Lindbergh: Does Bill James’ Game Score still work?

From SABR member Ben Lindbergh at Baseball Prospectus on June 26, 2014:

In the wake of 26-year-old Clayton Kershaw’s dazzling no-hitter last Wednesday, a 26-year-old statistic got its own moment in the sun. When Bill James introduced Game Score in the 1988 Baseball Abstract, he called it “a kind of garbage stat that I present not because it helps us understand anything in particular but because it is fun to play around with.” Unlike Micro Machines and Dolly Surprise, Game Score remains one of our favorite toys in 2014, so it’s safe to say that James undersold it. Despite (or maybe because of) its lack of sophistication, it’s still one of the most intuitive methods we have to convey how effective a given outing is. Thus, it wasn’t long after Kershaw sealed the deal with his 15th strikeout that the internet noticed that his Game Score of 102 was the second-highest ever for an outing of no more than nine innings, behind only Kerry Wood’s 20-strikeout start in 1998, which got a Game Score of 105. (Remove the innings restriction, and Vern Law’s 18-inning effort in 1955 takes the cake.)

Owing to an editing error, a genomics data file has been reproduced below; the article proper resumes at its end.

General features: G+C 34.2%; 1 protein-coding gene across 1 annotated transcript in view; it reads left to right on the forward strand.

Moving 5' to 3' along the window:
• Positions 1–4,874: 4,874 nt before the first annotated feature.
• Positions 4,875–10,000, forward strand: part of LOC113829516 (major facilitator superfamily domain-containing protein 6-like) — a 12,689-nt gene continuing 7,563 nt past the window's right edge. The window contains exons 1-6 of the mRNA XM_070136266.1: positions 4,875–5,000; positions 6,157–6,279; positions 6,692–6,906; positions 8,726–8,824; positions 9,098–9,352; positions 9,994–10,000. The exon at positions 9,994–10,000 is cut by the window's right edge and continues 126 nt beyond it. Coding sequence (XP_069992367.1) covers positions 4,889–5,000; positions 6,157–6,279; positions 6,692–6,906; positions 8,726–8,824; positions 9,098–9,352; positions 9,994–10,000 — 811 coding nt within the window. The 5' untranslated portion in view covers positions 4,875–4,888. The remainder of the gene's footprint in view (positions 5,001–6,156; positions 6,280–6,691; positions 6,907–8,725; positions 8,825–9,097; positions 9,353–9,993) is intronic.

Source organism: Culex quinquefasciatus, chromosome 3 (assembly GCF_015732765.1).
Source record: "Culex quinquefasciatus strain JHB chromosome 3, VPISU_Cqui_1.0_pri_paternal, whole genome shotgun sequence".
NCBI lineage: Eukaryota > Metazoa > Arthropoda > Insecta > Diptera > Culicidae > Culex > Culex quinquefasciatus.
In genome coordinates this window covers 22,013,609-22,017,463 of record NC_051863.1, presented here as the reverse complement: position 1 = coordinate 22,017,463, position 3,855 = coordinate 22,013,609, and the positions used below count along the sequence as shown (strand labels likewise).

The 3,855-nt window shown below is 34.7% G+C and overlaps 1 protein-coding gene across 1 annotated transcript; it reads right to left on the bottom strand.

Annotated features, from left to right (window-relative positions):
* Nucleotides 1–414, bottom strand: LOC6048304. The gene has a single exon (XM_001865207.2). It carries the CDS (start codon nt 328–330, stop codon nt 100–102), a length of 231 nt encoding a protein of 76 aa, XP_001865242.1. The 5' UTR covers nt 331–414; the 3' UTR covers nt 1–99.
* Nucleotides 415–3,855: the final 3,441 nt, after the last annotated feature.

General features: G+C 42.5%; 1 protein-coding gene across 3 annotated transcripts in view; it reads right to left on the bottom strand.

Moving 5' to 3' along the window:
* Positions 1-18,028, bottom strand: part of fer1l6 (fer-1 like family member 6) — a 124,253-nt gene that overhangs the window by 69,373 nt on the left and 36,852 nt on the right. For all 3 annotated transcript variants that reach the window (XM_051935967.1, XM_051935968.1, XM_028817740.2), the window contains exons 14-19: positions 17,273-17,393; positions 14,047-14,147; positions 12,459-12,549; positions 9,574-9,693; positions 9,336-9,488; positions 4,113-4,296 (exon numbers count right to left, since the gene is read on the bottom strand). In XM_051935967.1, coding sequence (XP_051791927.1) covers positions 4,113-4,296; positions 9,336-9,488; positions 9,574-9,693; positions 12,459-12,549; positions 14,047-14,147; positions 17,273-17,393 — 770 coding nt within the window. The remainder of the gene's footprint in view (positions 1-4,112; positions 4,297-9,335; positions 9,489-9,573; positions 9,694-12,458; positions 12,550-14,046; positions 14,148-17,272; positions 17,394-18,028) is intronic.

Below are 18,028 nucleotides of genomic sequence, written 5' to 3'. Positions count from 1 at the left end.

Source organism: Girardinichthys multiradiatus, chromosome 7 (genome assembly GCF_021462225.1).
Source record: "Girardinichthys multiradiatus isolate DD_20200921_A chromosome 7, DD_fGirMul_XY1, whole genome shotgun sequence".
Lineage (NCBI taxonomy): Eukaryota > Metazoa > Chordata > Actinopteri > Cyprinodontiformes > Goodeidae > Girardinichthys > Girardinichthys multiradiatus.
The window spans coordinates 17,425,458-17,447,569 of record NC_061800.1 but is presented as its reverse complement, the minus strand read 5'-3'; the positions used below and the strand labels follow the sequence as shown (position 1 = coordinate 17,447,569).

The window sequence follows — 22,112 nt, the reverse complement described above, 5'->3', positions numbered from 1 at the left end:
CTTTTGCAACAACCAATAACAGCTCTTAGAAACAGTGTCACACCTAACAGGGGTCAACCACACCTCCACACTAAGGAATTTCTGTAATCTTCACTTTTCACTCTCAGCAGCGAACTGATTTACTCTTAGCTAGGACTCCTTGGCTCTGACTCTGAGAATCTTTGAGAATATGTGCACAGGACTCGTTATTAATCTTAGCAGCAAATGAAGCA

That almost-unprecedented “102” lent some statistical support to what we all thought while watching Kershaw: that his outing was one of the most dominant ever. However, it made me wonder: Is it fair to use Game Score to compare starts across eras?

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Originally published: June 26, 2014. Last Updated: June 26, 2014.